Jeffrey Kling, Associate Director for Economic Analysis at the Congressional Budget Office, is an economist who joined CBO in July 2009. He has conducted research on public housing, incarceration, retirement security, Medicare’s prescription drug program, unemployment insurance, and other aspects of public policy in the United States. His work has been published in the American Economic Review, Econometrica, the Quarterly Journal of Economics, and elsewhere. Previously, he was the Joseph A. Pechman Senior Fellow and Deputy Director of Economic Studies at the Brookings Institution. From 1998 to 2005, he was a faculty member at Princeton University. In earlier government service, he was a special assistant to the Secretary of Labor and an assistant to the chief economist at the World Bank. He earned his Ph.D. in economics from the Massachusetts Institute of Technology, and his A.B. from Harvard University.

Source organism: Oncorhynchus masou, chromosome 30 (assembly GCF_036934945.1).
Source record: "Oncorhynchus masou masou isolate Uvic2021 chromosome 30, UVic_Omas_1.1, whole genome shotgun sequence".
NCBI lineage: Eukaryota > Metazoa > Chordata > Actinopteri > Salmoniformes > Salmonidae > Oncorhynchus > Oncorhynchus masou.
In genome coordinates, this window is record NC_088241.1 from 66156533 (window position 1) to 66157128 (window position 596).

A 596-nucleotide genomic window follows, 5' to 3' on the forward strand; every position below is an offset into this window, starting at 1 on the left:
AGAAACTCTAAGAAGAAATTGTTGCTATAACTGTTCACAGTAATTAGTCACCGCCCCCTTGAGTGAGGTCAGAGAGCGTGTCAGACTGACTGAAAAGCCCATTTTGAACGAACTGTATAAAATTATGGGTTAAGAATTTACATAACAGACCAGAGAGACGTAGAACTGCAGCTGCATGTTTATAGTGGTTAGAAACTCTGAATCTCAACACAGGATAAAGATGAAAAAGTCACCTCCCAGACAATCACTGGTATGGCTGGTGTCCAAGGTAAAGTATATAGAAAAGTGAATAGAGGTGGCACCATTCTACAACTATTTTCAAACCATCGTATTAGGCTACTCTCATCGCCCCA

His presentation will focus on CBO’s use of evidence in the analysis of budget and economic policies. The presentation will addressed numerous questions, including:
* How does CBO make projections?
* What types of evidence does CBO use?
* How does CBO characterize uncertainty?
To provide a concrete example, he will discuss CBO’s analysis of proposals to limit costs related to medical malpractice, explaining how we incorporated social science research into our analysis. He will also discuss the types of evidence that CBO would be able to use more if they were provided by the research community, such as information from critical reviews, experiments, and demonstrations, as well as data that link administrative records about government programs with information from surveys of potential participants in those programs.